Early last year, as the Saints were strutting around in their new NAB Cup jumpers and about to take the field in the regular season in traditional white cuffs, I thought it pertinent to write up a history (somewhat) of the St Kilda jumper. Indeed, that history experience a twist last year as the Saints became the first team to wear a clash jumper in a Grand Final (and Grand Final Replay, for that matter).
(Interestingly, the Saints would have become the first team to at least wear an away jumper in a Grand Final in 1997 had they decided to wear that season’s away jumper – which was until that year, and is now currently the home jumper.)
After another pre-season of new jumper designs (yes, not just one, but two), the football world got its first glimpse of the new home jumper on Friday night, featuring the black cuffs. It was an absolute winner for mine (unlike the team playing in them, sadly), and I hope this design sticks around for a long time.
Of course, there’s still the clash jumper to be unveiled – considering recent stances of both boards, the Saints will wear it in their home game against Essendon in Round 3 – although Lenny Hayes was sporting a pre-major sponsor signing version in the 2011 membership commercial.
So I thought I would repost the piece I put up last year as we bear witness, once again, to another change to the red, white and black (and once red, yellow and black, and once red, yellow, white and black, and once with blue knickerbockers) jumper.
Basic designs of all St Kilda jumper designs (as well as all other VFL/AFL clubs’) can be viewed at the brilliant Footy Jumpers.
The St Kilda Jumper
Originally posted on February 24th, 2010
As the footballing public (who pays at least some attention to the NAB Cup) would have seen, our Saints wore (another) new jersey on Friday night.
St Kilda has been quite busy in the alternate-jumper department since the “cross” design was introduced for the 1996 Ansett Australia Cup.
And a look into the club’s history will also show a particularly busy period for its fashion designers from the club’s entry to the VFL until the 1950s.
The cross jumper was the first time in 74 years St Kilda hadn’t worn stripes of some sort. It was immediately synonymous with success, with co-captains Nathan Burke and Stewart Loewe leading the side to the 1996 pre-season premiership.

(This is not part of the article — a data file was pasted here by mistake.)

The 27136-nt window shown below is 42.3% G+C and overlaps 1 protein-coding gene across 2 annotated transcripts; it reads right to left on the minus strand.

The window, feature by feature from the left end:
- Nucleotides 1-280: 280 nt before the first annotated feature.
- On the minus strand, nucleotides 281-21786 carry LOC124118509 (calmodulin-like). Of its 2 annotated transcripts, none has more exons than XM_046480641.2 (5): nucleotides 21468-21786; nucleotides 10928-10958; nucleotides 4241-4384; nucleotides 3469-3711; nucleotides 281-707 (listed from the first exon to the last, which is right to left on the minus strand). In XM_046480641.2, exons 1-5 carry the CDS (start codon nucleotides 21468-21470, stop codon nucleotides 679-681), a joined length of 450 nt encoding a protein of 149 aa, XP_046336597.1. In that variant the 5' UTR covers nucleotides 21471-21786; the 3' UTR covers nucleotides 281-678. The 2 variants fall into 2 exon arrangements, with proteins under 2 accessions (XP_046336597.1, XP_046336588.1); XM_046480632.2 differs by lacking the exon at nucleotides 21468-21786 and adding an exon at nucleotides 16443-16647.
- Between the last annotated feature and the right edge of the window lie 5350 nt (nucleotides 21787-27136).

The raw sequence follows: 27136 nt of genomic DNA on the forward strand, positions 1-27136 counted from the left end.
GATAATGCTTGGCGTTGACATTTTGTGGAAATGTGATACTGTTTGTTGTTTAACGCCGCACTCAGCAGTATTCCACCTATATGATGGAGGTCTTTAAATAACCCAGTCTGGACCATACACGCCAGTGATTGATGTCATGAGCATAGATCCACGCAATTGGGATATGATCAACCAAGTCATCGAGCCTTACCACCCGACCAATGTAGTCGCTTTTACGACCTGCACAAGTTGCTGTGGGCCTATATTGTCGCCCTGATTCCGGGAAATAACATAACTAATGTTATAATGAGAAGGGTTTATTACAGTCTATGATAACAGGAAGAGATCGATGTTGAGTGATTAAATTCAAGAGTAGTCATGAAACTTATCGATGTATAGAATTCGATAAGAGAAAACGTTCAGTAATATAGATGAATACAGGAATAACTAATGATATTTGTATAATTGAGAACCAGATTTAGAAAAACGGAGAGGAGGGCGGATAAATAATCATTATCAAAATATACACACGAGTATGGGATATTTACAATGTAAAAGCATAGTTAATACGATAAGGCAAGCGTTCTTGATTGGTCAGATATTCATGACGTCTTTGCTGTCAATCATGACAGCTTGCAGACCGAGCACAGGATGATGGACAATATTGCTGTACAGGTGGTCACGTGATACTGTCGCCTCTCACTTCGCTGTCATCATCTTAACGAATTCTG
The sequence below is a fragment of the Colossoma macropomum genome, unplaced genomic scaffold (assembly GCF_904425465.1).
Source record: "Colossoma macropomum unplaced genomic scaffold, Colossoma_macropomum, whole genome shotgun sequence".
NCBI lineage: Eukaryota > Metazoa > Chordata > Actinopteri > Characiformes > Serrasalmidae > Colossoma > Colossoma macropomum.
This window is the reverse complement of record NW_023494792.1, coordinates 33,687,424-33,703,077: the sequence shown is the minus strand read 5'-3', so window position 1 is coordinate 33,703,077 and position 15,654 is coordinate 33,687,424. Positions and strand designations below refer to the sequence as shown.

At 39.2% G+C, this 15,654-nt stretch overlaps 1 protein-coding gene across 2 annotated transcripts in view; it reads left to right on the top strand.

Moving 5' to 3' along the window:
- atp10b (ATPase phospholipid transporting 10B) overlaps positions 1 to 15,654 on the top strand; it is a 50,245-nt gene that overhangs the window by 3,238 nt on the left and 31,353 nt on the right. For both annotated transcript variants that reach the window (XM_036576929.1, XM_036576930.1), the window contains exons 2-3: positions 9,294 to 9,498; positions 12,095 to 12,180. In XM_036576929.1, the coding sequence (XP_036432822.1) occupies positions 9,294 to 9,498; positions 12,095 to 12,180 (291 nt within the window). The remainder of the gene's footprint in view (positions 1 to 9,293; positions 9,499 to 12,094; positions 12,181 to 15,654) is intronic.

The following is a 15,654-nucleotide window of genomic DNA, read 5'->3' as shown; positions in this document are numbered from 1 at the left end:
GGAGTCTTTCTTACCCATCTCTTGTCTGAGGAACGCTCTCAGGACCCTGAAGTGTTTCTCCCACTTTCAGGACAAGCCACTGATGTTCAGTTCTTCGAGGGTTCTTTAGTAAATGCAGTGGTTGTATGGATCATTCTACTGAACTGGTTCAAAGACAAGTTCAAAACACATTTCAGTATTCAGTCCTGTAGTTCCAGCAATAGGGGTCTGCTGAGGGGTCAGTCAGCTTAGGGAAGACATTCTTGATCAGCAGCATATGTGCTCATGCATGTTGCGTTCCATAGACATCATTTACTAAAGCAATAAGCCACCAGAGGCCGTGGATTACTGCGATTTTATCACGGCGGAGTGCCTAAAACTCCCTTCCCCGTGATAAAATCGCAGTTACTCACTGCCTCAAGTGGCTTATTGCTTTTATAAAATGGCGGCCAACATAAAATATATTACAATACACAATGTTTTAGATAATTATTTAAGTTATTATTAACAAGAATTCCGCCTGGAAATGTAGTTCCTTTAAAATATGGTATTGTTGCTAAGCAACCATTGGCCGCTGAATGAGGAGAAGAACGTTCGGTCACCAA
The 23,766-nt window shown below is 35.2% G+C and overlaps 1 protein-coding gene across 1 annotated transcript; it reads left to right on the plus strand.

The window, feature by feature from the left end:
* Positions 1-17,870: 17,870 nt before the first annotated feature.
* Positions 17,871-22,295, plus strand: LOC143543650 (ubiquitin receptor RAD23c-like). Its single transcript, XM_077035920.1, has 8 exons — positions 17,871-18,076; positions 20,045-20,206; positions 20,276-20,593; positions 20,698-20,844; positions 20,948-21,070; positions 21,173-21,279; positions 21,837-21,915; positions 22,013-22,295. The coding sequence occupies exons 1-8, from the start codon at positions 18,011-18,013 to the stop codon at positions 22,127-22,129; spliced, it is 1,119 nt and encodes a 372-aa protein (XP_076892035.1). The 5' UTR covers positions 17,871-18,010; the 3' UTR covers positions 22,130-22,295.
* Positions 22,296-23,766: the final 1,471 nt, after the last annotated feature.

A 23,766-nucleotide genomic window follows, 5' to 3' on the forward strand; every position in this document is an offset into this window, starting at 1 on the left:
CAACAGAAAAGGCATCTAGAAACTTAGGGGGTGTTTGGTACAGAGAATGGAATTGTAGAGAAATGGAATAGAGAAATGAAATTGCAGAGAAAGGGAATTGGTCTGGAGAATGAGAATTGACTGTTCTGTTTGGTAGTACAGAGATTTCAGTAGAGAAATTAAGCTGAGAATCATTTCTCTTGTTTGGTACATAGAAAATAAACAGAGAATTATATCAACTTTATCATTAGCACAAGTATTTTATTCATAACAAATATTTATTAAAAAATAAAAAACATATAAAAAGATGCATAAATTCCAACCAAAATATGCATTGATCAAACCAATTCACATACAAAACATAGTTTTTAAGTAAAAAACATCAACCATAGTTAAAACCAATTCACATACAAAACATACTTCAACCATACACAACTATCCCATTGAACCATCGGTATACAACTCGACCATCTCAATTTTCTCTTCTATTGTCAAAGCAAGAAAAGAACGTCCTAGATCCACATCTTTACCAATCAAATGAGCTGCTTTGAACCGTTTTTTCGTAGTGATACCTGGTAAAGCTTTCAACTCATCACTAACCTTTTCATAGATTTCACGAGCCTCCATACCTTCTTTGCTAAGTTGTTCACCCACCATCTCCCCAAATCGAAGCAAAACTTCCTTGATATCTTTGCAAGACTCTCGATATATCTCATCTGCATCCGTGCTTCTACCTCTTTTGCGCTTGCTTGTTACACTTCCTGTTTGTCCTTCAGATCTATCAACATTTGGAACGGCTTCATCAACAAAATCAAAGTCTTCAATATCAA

So popular was it that it became the home jumper for 1997, with the traditional “slab” design, worn (in various forms) since 1924, used for away matches. Also adopted were the all-black socks with red and white trim at the top, not seen since the 1940’s.
The cross jumper was bundled out altogether at the end of the season, and the normal hooped socks returned in 2003; the club had reverted back to the same home uniform it had worn until the end of 1996.
But the “cross” design did give rise to the Pura Lightstart jumper, or the “yellow peril”. This was first worn in round 20, 2001, against Carlton, with the red on the jumper replaced by yellow to promote the then-sponsor Pura’s new milk line.
This was worn as an away/clash jumper, with red trim, in 2002 and 2003, before being demoted to a training jumper for a short time afterwards.
After the wearing the hugely popular “candy stripe” jumper in the 2003 heritage round (against an equally-stripey Richmond), the club decided to use the jumper as its away jumper from 2004 (with slightly thicker stripes).
It was based on the jumper worn prior to entering the VFL competition through to the late 1910s, and was also worn in Round 7, 1996, when the AFL celebrated the competition’s centenary, with thinly-striped red and black socks (although the blue knickerbockers worn upon admittance to the VFL were eschewed).
Despite its huge popularity amongst St Kilda fans, the AFL would no longer allow the Saints to wear it, as it was deemed too similar to the Collingwood jumper, and the much derided “apron” jumper was introduced for 2007-08.
Ironically, the jumper was chosen from a vote of two (admittedly very similar) jumpers; both mostly white with the club crest in the middle of the bodice (for the first time since its introduction).
The alternative had a solid crest on the front, with short diagonal red, white and black stripes on the side (reminiscent of Fitzroy’s 1995 Ansett Cup jumper).
The club noted supporters’ distaste for the “apron” jumper, and the design was discontinued as soon as the two-year contract with the designer ended.
Filling the breach was the current away design, based around the jumpers worn from 1923-1952.
Of course, there were the several years (1915-1922) in which the club changed its colours from red, white and black, to red, yellow and black, so as to avoid sharing the patriot colours of then-enemy Germany.
The first jersey design with the new colours simply saw the old candy-stripe jumper’s white replaced with yellow; the Saints wore an homage design closer to the current slab jumper for the 2005 heritage round.
But from 1919-1922, the club wore what would be the least recognisable St Kilda jersey. Mostly red, it featured a black “V” yoke, with a solid yellow outline, with black sleeves cuffed by red and yellow.
Very few pictures of players in action in these colours exist (particularly online), although there are pictures in Heroes With Haloes: St Kilda’s One Hundred Greatest by Russell Holmesby of the 1918 First Semi-Final against Collingwood (although in black and white), and one colour photo – of speedster Barney Carr posing in the “V” design.